The Impact The Holocaust Had On Art

During the Holocaust, millions of Jewish children, teenagers, and adults were subjected to bone-breaking manual labor, brutal beatings, and morbid malnutrition in ghettos and concentration camps across Eastern Europe. Although treated as animals by the Nazi dictatorship, many were reminded of their humanity through artistic mediums. From theater and music to painting and writing, art, in all its forms, gave imprisoned Jews a small outlet for self-expression in an environment that criminalized it. And at one particular concentration camp, art played a monumental role in both saving and sacrificing many innocent Jewish lives. 

Terezín: The Camp For Creativity And Art During The Holocaust 

Terezín: The Camp For Creativity And Art During The Holocaust 

Publicized at the time as an artist’s paradise by the reigning Nazi Party, the Terezín Camp has since been regarded as the “Kingdom of Deceit” by its survivors. Decorated by facades of colorful coffee shops, happy houses, and seemingly cheerful children, Terezín’s seemingly aesthetic appeal attracted a great deal of Bohemian and Moravian Jewish artists and creatives. However, this secret ghetto was merely a propaganda tool used to fool the world, its prisoners, and even the International Red Cross into thinking the Nazis were providing pleasant accommodations to willing Jews who excitedly flocked to Terezín from all over Europe. They had no idea that they would soon be ripped from their families and confined to crowded quarters. 

Acclaimed Art From The Holocaust

Despite falsely portraying the camp as a haven for artists, the Nazis did permit Terezín prisoners to practice their creative crafts. However, it was only to help the Nazis portray a promising paradise and draw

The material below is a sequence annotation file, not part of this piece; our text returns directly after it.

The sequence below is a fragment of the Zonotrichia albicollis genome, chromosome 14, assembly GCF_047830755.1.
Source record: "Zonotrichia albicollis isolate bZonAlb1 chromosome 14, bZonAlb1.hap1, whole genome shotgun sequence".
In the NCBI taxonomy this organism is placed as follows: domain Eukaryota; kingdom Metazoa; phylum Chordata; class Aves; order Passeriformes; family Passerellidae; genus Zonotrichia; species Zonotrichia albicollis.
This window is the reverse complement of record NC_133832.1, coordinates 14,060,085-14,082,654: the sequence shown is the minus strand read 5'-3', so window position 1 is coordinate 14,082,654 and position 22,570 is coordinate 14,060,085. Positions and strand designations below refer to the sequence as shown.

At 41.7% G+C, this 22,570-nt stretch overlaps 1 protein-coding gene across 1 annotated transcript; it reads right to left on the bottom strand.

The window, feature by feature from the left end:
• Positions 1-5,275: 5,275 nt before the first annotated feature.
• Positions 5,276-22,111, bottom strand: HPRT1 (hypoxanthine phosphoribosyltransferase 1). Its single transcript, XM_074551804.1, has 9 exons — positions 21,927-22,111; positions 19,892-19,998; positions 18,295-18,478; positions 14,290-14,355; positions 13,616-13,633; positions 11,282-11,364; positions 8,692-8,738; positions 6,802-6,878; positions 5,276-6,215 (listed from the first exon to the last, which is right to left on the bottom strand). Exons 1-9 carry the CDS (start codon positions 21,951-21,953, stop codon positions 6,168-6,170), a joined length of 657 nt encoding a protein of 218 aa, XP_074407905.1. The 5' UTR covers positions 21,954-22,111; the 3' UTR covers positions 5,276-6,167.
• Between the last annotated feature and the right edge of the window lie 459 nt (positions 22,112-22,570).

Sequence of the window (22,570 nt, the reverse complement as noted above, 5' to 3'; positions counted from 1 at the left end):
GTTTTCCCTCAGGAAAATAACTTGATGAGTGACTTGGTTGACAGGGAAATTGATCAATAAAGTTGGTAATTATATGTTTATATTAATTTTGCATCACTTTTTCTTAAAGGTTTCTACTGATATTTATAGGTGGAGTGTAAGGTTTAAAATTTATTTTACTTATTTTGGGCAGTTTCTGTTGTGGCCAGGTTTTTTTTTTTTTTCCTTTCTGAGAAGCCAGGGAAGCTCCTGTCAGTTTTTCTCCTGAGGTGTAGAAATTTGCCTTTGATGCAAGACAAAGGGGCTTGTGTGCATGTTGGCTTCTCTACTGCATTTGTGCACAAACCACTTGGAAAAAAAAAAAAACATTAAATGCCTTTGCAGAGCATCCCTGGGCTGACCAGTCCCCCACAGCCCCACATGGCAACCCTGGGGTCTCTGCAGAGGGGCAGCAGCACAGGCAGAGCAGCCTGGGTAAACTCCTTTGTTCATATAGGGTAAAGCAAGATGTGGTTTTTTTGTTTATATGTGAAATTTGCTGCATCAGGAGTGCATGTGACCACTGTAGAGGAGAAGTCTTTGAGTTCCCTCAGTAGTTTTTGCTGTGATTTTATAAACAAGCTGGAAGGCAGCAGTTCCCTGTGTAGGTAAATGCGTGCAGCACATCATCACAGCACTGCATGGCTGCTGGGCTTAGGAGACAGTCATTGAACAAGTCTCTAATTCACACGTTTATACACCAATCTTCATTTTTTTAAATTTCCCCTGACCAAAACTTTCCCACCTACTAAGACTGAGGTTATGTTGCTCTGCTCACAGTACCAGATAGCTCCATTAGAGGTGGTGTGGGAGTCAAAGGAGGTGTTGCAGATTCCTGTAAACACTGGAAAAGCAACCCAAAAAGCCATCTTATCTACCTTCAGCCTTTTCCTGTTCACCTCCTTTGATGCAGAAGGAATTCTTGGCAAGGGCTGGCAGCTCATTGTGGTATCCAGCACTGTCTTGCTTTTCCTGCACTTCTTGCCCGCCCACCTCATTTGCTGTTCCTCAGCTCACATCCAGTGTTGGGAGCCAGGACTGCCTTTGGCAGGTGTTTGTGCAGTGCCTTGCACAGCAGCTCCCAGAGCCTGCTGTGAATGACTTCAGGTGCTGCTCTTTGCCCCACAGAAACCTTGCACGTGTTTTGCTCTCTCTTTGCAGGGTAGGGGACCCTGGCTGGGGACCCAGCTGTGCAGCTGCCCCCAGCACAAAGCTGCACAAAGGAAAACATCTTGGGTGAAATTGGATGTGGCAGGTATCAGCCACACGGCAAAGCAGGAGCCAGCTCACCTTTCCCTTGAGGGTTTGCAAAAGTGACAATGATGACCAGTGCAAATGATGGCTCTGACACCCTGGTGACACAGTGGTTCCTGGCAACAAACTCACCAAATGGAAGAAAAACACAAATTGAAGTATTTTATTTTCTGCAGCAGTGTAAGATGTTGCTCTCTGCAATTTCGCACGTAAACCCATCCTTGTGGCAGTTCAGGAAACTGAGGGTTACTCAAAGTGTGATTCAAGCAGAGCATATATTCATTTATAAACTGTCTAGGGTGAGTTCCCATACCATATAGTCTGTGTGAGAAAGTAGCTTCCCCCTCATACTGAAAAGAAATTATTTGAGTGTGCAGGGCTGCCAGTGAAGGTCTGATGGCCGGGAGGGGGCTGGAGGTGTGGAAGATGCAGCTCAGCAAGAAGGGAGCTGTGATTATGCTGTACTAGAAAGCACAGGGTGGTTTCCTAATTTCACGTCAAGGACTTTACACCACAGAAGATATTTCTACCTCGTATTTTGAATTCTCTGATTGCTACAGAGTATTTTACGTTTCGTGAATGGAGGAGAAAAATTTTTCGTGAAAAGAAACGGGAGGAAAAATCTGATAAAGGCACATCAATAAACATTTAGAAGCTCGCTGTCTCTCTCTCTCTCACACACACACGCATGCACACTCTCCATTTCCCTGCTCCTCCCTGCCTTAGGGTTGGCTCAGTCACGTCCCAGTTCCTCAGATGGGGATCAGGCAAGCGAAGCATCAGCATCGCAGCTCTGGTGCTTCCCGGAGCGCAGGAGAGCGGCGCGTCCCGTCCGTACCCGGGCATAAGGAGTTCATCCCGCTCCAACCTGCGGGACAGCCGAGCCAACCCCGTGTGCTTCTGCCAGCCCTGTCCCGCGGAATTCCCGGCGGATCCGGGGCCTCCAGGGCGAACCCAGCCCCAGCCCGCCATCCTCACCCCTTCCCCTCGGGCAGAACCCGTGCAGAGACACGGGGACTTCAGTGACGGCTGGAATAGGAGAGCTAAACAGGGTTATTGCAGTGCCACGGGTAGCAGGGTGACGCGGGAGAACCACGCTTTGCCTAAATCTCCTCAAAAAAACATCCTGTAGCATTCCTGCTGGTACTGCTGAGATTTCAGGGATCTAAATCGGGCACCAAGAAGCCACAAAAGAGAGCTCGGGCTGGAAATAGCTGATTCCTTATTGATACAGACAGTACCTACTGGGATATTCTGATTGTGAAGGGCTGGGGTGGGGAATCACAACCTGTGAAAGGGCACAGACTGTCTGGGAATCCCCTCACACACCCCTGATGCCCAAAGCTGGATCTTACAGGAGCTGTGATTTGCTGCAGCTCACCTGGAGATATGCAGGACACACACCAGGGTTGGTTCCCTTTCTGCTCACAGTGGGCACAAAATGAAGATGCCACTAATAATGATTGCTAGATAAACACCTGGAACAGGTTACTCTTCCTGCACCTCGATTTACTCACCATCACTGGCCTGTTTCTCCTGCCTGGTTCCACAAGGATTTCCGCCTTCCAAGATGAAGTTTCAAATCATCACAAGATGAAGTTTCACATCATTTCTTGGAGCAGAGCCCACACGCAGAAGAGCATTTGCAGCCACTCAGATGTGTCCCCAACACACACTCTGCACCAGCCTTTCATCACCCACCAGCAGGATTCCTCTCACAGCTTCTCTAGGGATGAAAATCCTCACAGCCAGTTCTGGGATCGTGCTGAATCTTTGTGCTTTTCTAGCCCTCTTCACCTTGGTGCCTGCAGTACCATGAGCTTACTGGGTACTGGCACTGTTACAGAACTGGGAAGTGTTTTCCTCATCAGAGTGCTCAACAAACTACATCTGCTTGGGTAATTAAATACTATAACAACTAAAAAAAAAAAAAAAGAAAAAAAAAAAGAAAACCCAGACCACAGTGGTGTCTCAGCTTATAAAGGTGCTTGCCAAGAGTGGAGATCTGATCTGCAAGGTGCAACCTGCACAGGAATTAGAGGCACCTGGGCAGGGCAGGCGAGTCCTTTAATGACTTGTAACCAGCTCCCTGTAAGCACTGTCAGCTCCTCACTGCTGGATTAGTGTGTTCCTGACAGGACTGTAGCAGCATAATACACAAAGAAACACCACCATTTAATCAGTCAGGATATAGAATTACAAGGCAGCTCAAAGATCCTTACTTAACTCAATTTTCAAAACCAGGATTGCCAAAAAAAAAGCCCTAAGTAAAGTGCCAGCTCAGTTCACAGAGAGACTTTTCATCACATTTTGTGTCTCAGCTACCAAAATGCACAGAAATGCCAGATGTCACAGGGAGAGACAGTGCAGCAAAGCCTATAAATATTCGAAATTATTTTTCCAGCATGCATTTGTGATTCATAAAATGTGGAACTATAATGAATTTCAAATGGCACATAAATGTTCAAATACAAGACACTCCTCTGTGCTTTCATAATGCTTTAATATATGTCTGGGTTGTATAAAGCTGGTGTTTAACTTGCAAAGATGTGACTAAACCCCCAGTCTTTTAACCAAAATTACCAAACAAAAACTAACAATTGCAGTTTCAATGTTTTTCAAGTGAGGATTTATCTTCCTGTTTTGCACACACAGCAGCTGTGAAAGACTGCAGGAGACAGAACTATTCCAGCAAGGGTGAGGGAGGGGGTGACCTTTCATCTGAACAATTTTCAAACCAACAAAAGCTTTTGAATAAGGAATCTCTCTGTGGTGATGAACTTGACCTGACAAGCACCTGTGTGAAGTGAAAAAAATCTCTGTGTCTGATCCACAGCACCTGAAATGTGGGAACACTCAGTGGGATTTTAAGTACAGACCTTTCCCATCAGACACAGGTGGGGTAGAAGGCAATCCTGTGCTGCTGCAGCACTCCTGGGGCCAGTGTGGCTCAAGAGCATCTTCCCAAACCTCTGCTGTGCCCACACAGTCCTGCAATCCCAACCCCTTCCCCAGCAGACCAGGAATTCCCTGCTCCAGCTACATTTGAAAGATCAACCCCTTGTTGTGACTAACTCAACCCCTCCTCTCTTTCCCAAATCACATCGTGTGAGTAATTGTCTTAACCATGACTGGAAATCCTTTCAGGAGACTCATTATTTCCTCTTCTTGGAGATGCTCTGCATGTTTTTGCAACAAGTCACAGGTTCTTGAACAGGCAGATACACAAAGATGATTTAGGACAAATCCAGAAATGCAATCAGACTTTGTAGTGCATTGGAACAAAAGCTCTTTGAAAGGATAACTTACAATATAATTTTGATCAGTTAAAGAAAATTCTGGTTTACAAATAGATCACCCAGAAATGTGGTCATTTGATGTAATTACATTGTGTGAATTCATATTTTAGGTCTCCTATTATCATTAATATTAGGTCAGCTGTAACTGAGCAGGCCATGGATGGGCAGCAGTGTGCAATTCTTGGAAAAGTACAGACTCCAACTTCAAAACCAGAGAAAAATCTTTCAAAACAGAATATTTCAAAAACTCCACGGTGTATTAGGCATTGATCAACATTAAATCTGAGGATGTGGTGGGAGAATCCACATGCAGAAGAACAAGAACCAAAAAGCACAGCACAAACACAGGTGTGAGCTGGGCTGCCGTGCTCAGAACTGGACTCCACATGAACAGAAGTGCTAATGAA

in more unsuspecting Jews into forced labor and imprisonment.  

Between 1942 and 1944, Terezín became a place for inspired and therapeutic artistic expression. Terezín resident and accomplished artist Friedl Dicker-Brandeis taught drawing and painting classes, giving imprisoned Jewish children their only avenue to voice their feelings through art during the Holocaust. He taught the Terezín children to channel their emotions into their illustrations, which became a reflection of their dark days at the camp and high hopes of one day returning home. Their colorful, yet haunting, illustrations are now on display at the Children’s Drawings from the Terezín Ghetto Exhibition at the Jewish Museum in Prague. 

Jewish Art From The Holocaust Repurposed As Nazi Propaganda

The Holocaust And Art: Exploring The Role Of Creativity In SurvivalAlthough created for the purposes of self-expression, the art from the Holocaust and Terezín was not always used for such. Brundibar, a musical composed and directed by Terezín prisoner Hans Krasa, acted as the perfect ploy by the Nazis to paint Terezín as something it was not: a happy place with joyful residents. While Nazi officers collected a nice profit for each of its 55 performances, Brundibar’s cast of Jewish children sang, whistled, and danced their troubles away only to meet cruel fates when they were no longer needed. A majority of the children imprisoned at Terezin were ultimately sent to their deaths at Auschwitz.

The Holocaust And Art: How Victims Kept Going

The art during the Holocaust allowed imprisoned Jews an outlet to express their creativity and prove their capability. Through artistic mediums, prisoners of all ages could cope with their surroundings and recapture the humanity that the Nazi party tried to take from them. It is truly remarkable that they were able to create something so beautiful during a time of great evil. Their works are a reminder to cling to hope even in dark times. The art from Holocaust showed them, and the world, that even if survival was not possible, their art and their story would live on.

Learn more about the Holocaust and Art by visiting the Holocaust Memorial Center today.